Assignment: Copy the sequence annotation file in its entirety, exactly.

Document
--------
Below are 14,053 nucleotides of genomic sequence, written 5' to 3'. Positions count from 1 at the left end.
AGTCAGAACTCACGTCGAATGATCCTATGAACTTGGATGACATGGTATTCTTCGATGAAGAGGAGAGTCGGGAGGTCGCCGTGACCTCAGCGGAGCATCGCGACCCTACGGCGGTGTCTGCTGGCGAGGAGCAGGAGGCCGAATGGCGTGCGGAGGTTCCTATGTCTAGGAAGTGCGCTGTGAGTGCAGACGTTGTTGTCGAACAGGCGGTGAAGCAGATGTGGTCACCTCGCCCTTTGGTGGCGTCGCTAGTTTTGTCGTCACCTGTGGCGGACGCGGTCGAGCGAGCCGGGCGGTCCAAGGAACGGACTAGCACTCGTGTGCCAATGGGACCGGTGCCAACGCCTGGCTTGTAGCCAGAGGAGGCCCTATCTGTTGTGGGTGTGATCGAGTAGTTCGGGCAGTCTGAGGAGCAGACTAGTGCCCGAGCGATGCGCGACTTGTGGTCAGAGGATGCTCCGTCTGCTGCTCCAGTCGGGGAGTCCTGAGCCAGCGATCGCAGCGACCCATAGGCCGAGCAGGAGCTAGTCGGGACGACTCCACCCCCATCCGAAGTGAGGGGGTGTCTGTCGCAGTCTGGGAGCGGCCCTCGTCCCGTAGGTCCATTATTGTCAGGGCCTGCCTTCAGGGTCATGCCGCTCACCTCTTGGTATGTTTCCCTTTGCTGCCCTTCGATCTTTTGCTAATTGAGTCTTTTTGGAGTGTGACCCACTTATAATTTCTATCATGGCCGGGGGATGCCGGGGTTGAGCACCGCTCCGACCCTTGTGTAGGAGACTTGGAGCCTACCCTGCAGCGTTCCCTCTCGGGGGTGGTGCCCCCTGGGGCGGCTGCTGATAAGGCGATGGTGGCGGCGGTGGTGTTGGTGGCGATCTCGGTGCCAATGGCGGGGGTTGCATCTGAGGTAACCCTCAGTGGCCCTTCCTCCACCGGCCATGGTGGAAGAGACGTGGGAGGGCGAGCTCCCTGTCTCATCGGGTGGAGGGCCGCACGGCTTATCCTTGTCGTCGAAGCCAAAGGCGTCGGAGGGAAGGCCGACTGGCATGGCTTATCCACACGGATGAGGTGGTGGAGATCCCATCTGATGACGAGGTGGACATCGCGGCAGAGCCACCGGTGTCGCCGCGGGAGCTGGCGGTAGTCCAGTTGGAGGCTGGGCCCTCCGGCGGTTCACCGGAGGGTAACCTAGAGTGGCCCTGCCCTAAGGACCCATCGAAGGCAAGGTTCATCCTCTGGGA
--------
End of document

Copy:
Below are 14,053 nucleotides of genomic sequence, written 5' to 3'. Positions count from 1 at the left end.
AGTCAGAACTCACGTCGAATGATCCTATGAACTTGGATGACATGGTATTCTTCGATGAAGAGGAGAGTCGGGAGGTCGCCGTGACCTCAGCGGAGCATCGCGACCCTACGGCGGTGTCTGCTGGCGAGGAGCAGGAGGCCGAATGGCGTGCGGAGGTTCCTATGTCTAGGAAGTGCGCTGTGAGTGCAGACGTTGTTGTCGAACAGGCGGTGAAGCAGATGTGGTCACCTCGCCCTTTGGTGGCGTCGCTAGTTTTGTCGTCACCTGTGGCGGACGCGGTCGAGCGAGCCGGGCGGTCCAAGGAACGGACTAGCACTCGTGTGCCAATGGGACCGGTGCCAACGCCTGGCTTGTAGCCAGAGGAGGCCCTATCTGTTGTGGGTGTGATCGAGTAGTTCGGGCAGTCTGAGGAGCAGACTAGTGCCCGAGCGATGCGCGACTTGTGGTCAGAGGATGCTCCGTCTGCTGCTCCAGTCGGGGAGTCCTGAGCCAGCGATCGCAGCGACCCATAGGCCGAGCAGGAGCTAGTCGGGACGACTCCACCCCCATCCGAAGTGAGGGGGTGTCTGTCGCAGTCTGGGAGCGGCCCTCGTCCCGTAGGTCCATTATTGTCAGGGCCTGCCTTCAGGGTCATGCCGCTCACCTCTTGGTATGTTTCCCTTTGCTGCCCTTCGATCTTTTGCTAATTGAGTCTTTTTGGAGTGTGACCCACTTATAATTTCTATCATGGCCGGGGGATGCCGGGGTTGAGCACCGCTCCGACCCTTGTGTAGGAGACTTGGAGCCTACCCTGCAGCGTTCCCTCTCGGGGGTGGTGCCCCCTGGGGCGGCTGCTGATAAGGCGATGGTGGCGGCGGTGGTGTTGGTGGCGATCTCGGTGCCAATGGCGGGGGTTGCATCTGAGGTAACCCTCAGTGGCCCTTCCTCCACCGGCCATGGTGGAAGAGACGTGGGAGGGCGAGCTCCCTGTCTCATCGGGTGGAGGGCCGCACGGCTTATCCTTGTCGTCGAAGCCAAAGGCGTCGGAGGGAAGGCCGACTGGCATGGCTTATCCACACGGATGAGGTGGTGGAGATCCCATCTGATGACGAGGTGGACATCGCGGCAGAGCCACCGGTGTCGCCGCGGGAGCTGGCGGTAGTCCAGTTGGAGGCTGGGCCCTCCGGCGGTTCACCGGAGGGTAACCTAGAGTGGCCCTGCCCTAAGGACCCATCGAAGGCAAGGTTCATCCTCTGGGA